Chasing the southern lights

Posted at 10:00am Thursday 29 Apr, 2021

The green curtain became brighter and brighter until it occupied most of the field of view.
The green curtain became brighter and brighter until it occupied most of the field of view.

With travel to sunnier places ruled out this winter due to Covid, Kiwis will be looking at travel options closer to home for a getaway. One option is a flight heading towards Antartica to see the Southern Lights (aurora australis), which are best viewed during the winter months. Mahurangi Matters science columnist Professor Ralph Cooney made the trip …  

One of my earliest memories as a small child was observing the brilliant range of primary colours refracted by tiny droplets of water on the tips of grass leaves exposed to bright morning sunlight. I thought the reds and blues looked like brilliant small jewels. This contributed to a life-long obsession with light and colour in my scientific research career, which has now covered more than 50 years.

It is not surprising then, that my personal interests over the years have included the photography of coral reefs, native wild flowers and especially our galaxy, the Milky Way. One long-term item on my bucket list was to observe the auroras in the zones of the earth's two planetary magnetic poles: aurora borealis (northern pole region) and aurora australis (southern pole region). Living most of my early life in sub-tropical latitudes was therefore unhelpful.

But recently I had the opportunity to take a 10-hour round-trip chartered flight from Christchurch on an Air New Zealand  Dreamliner 787, which has unusually large viewing windows. The flight with 250 fellow obsessives on board was an aurora-chasing expedition.  

The preparation for taking photos on the aurora flight was not simple, but fortunately the organisers provided detailed prior advice on the choice of cameras, lenses, settings and mountings. The aurora is not especially visible to human eyes, which are thousands of times less sensitive than modern digital cameras. Good fortune was on my side as my two digital cameras were both suitable. I also had an astro-lens (wide angle, 12mm, f/2.5) which seemed a good fit for aurora imaging, and which I have used frequently in taking Milky Way images from my Kaipara Flats home.

Anticipating that cabin reflections would be a problem, I also acquired a soft flexible hood fitting on the end of the lens, which bridged to the viewing window. I mounted the camera using a soft suction mount on the window and recorded images using a remote control device. I purchased a cheap black cloth from a local emporium to further exclude cabin reflections. The cabin lights and the entertainment system were extinguished to reduce cabin reflections once the aurora was detected.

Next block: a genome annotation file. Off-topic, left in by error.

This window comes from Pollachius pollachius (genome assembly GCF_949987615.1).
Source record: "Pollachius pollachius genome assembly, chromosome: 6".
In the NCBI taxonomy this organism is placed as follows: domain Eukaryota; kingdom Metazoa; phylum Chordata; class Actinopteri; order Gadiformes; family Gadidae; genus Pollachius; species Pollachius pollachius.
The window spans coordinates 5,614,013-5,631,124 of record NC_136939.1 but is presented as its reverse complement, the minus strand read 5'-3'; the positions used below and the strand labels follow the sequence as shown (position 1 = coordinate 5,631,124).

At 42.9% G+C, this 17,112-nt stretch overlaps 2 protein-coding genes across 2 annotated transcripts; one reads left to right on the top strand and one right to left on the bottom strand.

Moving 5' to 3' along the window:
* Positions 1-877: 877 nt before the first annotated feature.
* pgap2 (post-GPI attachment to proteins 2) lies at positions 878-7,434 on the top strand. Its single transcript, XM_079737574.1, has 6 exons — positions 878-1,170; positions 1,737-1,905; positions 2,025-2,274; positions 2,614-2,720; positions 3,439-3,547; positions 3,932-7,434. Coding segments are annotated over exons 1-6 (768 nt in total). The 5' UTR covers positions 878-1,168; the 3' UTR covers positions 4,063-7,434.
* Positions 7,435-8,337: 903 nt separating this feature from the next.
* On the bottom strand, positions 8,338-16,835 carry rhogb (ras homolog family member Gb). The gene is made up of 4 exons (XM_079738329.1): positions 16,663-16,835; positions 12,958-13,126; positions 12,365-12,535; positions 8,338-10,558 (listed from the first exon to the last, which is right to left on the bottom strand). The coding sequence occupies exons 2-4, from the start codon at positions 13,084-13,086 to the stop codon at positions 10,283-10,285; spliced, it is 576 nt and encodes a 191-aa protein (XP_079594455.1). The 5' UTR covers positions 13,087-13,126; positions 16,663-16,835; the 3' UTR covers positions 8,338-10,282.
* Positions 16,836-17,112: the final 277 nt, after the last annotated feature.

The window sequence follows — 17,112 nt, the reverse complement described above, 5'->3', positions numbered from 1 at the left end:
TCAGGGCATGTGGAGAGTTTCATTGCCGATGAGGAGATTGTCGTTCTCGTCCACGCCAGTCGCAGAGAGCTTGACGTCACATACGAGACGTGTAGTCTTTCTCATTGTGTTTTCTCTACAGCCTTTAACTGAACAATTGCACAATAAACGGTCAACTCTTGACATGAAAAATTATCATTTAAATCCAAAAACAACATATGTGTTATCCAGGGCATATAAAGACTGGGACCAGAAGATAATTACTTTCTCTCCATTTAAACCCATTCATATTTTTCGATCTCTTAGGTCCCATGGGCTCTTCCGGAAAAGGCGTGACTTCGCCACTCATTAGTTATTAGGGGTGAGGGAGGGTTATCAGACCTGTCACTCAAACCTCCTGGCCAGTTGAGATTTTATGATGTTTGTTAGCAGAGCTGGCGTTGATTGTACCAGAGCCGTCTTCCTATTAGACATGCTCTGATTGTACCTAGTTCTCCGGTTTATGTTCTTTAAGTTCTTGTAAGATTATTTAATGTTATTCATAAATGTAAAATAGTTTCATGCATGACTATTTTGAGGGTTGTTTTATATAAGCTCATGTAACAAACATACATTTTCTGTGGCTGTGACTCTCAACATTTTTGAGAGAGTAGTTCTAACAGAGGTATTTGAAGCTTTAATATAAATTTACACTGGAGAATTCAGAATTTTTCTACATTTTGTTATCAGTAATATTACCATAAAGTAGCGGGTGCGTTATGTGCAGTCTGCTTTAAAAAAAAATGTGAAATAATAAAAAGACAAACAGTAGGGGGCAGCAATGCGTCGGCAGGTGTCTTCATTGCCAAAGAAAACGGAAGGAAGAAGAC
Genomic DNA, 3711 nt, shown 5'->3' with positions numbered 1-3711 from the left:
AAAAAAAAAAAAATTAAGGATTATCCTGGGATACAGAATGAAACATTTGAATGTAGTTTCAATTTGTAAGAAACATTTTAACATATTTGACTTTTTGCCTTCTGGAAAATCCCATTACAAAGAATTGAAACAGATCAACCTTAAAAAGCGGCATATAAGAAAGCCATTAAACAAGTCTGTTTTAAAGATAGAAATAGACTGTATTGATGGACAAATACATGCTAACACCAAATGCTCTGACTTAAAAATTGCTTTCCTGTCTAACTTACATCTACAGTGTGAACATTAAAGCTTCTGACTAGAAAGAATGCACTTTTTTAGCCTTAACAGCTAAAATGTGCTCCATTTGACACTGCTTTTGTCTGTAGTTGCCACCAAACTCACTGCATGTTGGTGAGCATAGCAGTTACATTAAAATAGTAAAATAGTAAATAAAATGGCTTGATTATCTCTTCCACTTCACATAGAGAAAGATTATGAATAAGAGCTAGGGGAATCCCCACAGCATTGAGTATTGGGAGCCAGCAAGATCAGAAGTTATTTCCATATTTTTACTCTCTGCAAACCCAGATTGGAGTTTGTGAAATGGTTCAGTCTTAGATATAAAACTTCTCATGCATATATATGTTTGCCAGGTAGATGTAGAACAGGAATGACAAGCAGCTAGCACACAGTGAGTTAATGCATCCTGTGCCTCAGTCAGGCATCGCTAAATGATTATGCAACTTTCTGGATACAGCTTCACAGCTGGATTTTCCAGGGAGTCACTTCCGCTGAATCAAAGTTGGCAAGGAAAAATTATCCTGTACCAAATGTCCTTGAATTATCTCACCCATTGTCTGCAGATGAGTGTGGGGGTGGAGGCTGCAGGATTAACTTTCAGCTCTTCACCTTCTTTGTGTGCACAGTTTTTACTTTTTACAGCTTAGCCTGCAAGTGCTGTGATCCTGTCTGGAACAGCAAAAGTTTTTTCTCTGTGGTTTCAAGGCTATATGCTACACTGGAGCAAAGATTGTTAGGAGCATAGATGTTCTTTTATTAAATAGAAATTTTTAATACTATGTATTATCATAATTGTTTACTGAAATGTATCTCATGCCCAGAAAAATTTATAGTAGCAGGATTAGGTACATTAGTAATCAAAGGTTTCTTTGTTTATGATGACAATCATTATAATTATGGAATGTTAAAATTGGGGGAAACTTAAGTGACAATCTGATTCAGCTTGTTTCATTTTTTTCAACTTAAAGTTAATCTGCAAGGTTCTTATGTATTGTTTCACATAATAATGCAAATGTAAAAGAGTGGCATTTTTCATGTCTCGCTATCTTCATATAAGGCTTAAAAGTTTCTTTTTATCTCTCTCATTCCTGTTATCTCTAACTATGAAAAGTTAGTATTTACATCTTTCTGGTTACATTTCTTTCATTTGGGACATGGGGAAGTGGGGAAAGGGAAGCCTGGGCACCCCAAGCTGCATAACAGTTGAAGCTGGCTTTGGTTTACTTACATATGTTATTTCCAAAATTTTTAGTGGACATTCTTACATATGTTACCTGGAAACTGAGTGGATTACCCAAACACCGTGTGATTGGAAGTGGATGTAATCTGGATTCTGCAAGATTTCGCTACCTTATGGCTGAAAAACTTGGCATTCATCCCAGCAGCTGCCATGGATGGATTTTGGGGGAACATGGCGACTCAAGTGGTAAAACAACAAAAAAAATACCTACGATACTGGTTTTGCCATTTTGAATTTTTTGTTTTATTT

We lifted off from Christchurch at about 8pm under twilight conditions and before long we were flying in darkness, with a brilliant starry sky evident. The passengers on the previous night flight observed an aurora only 20 mins out of Christchurch, but on our flight we had no aurora sightings during the first two hours of the flight. My heart was sinking fast and I was  tempted to simply doze off and dream about another hypothetical future flight when luck would provide me with a real view of the aurora. Then I noticed a faint green haze aligned with the airplane wing. My spirits picked up as the green curtain began to become brighter and brighter,  until within 20 minutes it occupied most of the field of view.

We were in the midst of the aurora! Like a massive green curtain swaying in a breeze, it changed minute by minute. Sometimes white or brick red tones appeared amongst the dominant green curtain.

The shapes changed in seemingly turbulent fashion and sometimes the slowly waving curtain gave way to a green whirlpool, with smaller green tornados of light or great sweeps of colour, rather like an artist's brush stroke sweeping across the entire sky. In the background and shining through the green curtains were the recognisable star constellations of the southern sky, including Scorpio and Orion. I recorded 500 images during the flight and only stopped when my overwhelming enthusiasm faded from fatigue and my hand on the shutter remote control started to experience cramp. I declared at last that I was satisfied.

My scientific insights into the aurora were both new and old. Our Sun – the furnace and light source for our planetary system – generates a solar wind, which radiates out to the planets. When there is a localised solar storm on the Sun's surface, intensely hot plasma with associated charged particles (mainly electrons) is ejected into the solar wind. The wind carries these charged particles into the declining polar magnetic field and the planetary atmosphere, comprising nitrogen and oxygen gases.

The charged particles “excite” the two gases. When the excited gases fall back to their normal stable state they emit light – green or blue for oxygen, and red or violet for nitrogen. The green emissions tend to be slightly more dominant at higher altitudes and red emissions are likely to be more evident at lower altitudes. Hence, when we view the aurora from a plane window at 13,000 metres we expect to see mainly green and when we view from the earth's surface we might expect to see more red tones. We observed mainly green with a little red on this flight. It was the trip of my lifetime.

Ralph Cooney travelled with Viva Expeditions https://vivaexpeditions.com/


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